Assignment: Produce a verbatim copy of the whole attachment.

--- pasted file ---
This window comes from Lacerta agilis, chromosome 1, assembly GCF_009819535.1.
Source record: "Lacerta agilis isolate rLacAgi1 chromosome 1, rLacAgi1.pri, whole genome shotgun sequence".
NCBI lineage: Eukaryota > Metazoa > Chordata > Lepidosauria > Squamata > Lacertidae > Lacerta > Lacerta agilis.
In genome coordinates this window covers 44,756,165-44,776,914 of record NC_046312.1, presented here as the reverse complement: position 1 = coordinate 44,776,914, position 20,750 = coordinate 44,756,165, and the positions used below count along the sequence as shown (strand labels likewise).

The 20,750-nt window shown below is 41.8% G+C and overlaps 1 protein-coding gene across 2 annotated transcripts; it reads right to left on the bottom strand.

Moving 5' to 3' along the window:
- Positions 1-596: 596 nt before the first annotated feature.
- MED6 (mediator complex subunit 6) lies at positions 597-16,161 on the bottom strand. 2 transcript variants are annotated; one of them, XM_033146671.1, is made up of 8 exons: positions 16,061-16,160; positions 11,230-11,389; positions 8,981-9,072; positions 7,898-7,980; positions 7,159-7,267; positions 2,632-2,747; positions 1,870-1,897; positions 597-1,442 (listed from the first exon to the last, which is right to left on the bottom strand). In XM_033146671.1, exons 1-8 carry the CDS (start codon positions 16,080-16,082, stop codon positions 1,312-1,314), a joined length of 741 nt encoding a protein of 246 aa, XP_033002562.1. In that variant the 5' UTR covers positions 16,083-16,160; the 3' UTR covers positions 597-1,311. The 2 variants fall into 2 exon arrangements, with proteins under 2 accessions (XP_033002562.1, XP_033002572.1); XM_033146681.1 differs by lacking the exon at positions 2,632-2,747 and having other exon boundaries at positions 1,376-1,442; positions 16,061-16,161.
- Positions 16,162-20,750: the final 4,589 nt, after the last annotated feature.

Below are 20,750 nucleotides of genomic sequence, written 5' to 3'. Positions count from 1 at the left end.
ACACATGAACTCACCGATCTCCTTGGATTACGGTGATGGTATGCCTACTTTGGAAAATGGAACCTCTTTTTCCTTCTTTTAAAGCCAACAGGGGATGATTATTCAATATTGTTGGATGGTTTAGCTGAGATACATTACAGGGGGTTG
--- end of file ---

This window comes from Lacerta agilis, chromosome 1, assembly GCF_009819535.1.
Source record: "Lacerta agilis isolate rLacAgi1 chromosome 1, rLacAgi1.pri, whole genome shotgun sequence".
NCBI lineage: Eukaryota > Metazoa > Chordata > Lepidosauria > Squamata > Lacertidae > Lacerta > Lacerta agilis.
In genome coordinates this window covers 44,756,165-44,776,914 of record NC_046312.1, presented here as the reverse complement: position 1 = coordinate 44,776,914, position 20,750 = coordinate 44,756,165, and the positions used below count along the sequence as shown (strand labels likewise).

The 20,750-nt window shown below is 41.8% G+C and overlaps 1 protein-coding gene across 2 annotated transcripts; it reads right to left on the bottom strand.

Moving 5' to 3' along the window:
- Positions 1-596: 596 nt before the first annotated feature.
- MED6 (mediator complex subunit 6) lies at positions 597-16,161 on the bottom strand. 2 transcript variants are annotated; one of them, XM_033146671.1, is made up of 8 exons: positions 16,061-16,160; positions 11,230-11,389; positions 8,981-9,072; positions 7,898-7,980; positions 7,159-7,267; positions 2,632-2,747; positions 1,870-1,897; positions 597-1,442 (listed from the first exon to the last, which is right to left on the bottom strand). In XM_033146671.1, exons 1-8 carry the CDS (start codon positions 16,080-16,082, stop codon positions 1,312-1,314), a joined length of 741 nt encoding a protein of 246 aa, XP_033002562.1. In that variant the 5' UTR covers positions 16,083-16,160; the 3' UTR covers positions 597-1,311. The 2 variants fall into 2 exon arrangements, with proteins under 2 accessions (XP_033002562.1, XP_033002572.1); XM_033146681.1 differs by lacking the exon at positions 2,632-2,747 and having other exon boundaries at positions 1,376-1,442; positions 16,061-16,161.
- Positions 16,162-20,750: the final 4,589 nt, after the last annotated feature.

Below are 20,750 nucleotides of genomic sequence, written 5' to 3'. Positions count from 1 at the left end.
ACACATGAACTCACCGATCTCCTTGGATTACGGTGATGGTATGCCTACTTTGGAAAATGGAACCTCTTTTTCCTTCTTTTAAAGCCAACAGGGGATGATTATTCAATATTGTTGGATGGTTTAGCTGAGATACATTACAGGGGGTTG